Sutta Meditations: MN 54: the Potaliya Sutta

Sutta Meditations: MN 54: the Potaliya Sutta July 6, 2008

The sutta* is an address to a householder on the importance of practicing meditation, cultivating the equanimity of the fourth jhana, and being mindful of the nature of sensuality.

The teaching consists of a series of comparisons used to illustrate sensuality as being “of much stress, much despair, & greater drawbacks.” Perhaps the most visceral passage is:

Now suppose there were a pit of glowing embers, deeper than a man’s height, full of embers that were neither flaming nor smoking, and a man were to come along — loving life, hating death, loving pleasure, abhorring pain — and two strong men, grabbing him with their arms, were to drag him to the pit of embers. What do you think: Wouldn’t the man twist his body this way & that?”

“Yes, lord. And why is that? Because he would realize, ‘If I fall into this pit of glowing embers, I will meet with death from that cause, or with death-like pain.'”

“In the same way, householder, a disciple of the noble ones considers this point: ‘The Blessed One has compared sensuality to a pit of glowing embers, of much stress, much despair, & greater drawbacks.’ Seeing this with right discernment, as it actually is, then avoiding the equanimity coming from multiplicity, dependent on multiplicity, he develops the equanimity coming from singleness, dependent on singleness, where sustenance/clinging for the baits of the world ceases without trace.

Here multiplicity seems to refer to external objects or stimuli, even extending to the ‘equanimities’ of the first three jhanas, or levels of meditative absorption. By singleness then, it is implied that it is an equanimity that stands on its own, free of dependency on the world.

This is one of the many suttas that may confuse us about Buddhism if we do not understand it in its fuller context. The Buddha is not suggesting a ‘go-it-alone’ attitude to spiritual development. Quite the contrary, his life and his intentional community were built on the foundation of mutual dependence between lay people and monks and nuns. However, that foundation is just that – a foundation. Once established in healthy practices of mainly generosity for the laity and mainly study or meditation practice for the monastics, much of the practice was (and is) quite solitary.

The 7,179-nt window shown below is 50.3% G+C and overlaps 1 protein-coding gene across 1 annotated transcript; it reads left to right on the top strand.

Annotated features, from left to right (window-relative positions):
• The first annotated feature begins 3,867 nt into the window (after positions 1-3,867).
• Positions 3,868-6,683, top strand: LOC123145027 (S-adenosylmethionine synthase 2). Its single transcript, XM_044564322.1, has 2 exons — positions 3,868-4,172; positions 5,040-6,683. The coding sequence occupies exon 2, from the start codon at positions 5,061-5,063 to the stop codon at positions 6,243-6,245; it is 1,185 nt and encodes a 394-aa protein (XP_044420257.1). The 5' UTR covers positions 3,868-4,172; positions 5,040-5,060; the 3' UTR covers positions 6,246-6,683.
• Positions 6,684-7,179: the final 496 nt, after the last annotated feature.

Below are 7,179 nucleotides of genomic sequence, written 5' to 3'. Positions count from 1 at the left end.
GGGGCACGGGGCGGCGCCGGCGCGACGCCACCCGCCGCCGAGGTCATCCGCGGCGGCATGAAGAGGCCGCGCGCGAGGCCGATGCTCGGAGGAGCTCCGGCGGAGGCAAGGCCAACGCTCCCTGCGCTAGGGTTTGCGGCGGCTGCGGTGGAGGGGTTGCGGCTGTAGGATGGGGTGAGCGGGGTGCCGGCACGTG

Yet as with much of our practice in the modern world, we can quite easily lose sight of the importance of this foundation. Failing in proper foundations we build so many spiritual “castles upon sand” only to see them crumble as the bottoms slip away. This is a primary failing of much of contemporary ‘pop-psychology’, a topic I plan to address in some future posts. Awakening takes preparation, proper conditions, and dedicated effort. With those in place, we see sensuality as it truly is, we see too the ephemeral nature of wealth, praise, fame, and their opposites. We taste freedom. But that taste is only as strong as our foundations, our community, our open-handed generosity, our friendships – so don’t forget them.

One final note should be added about the nature of sensuality, or delighting in sense-experience. As an amateur photographer, a lover of movies, foreign music and foods, I am no stranger to delighting in sense-experience. The trick of awareness – not a trick actually, but a disciplined ability – is to maintain understanding of the ephemeral nature of that which we delight in.

As I’ve blogged about before, the greatest teaching in this I have ever had was from a 10 year-old girl, the daughter of a classmate of mine in Bristol. Her mother asked her, “how do we hold on to things we love?” And the girl held out her hand, fingers extended, palm up, and said, “like this.” Clenching her hand into a fist she said, “not like this.”

So as we travel the world we are invited to take joy in its many wonders and beauties. But always doing so with understanding of their true nature, that of change, non-substantiality, and sorrow (for all in the world that clings to them). This is the path of the enlightened hedonist or epicure, and it is a narrow path with much to pull us this way (past issues not dealt with) or that (unnecessary worries for an future yet to come).

* Accesstoinsight.org has an excerpt of this sutta available.

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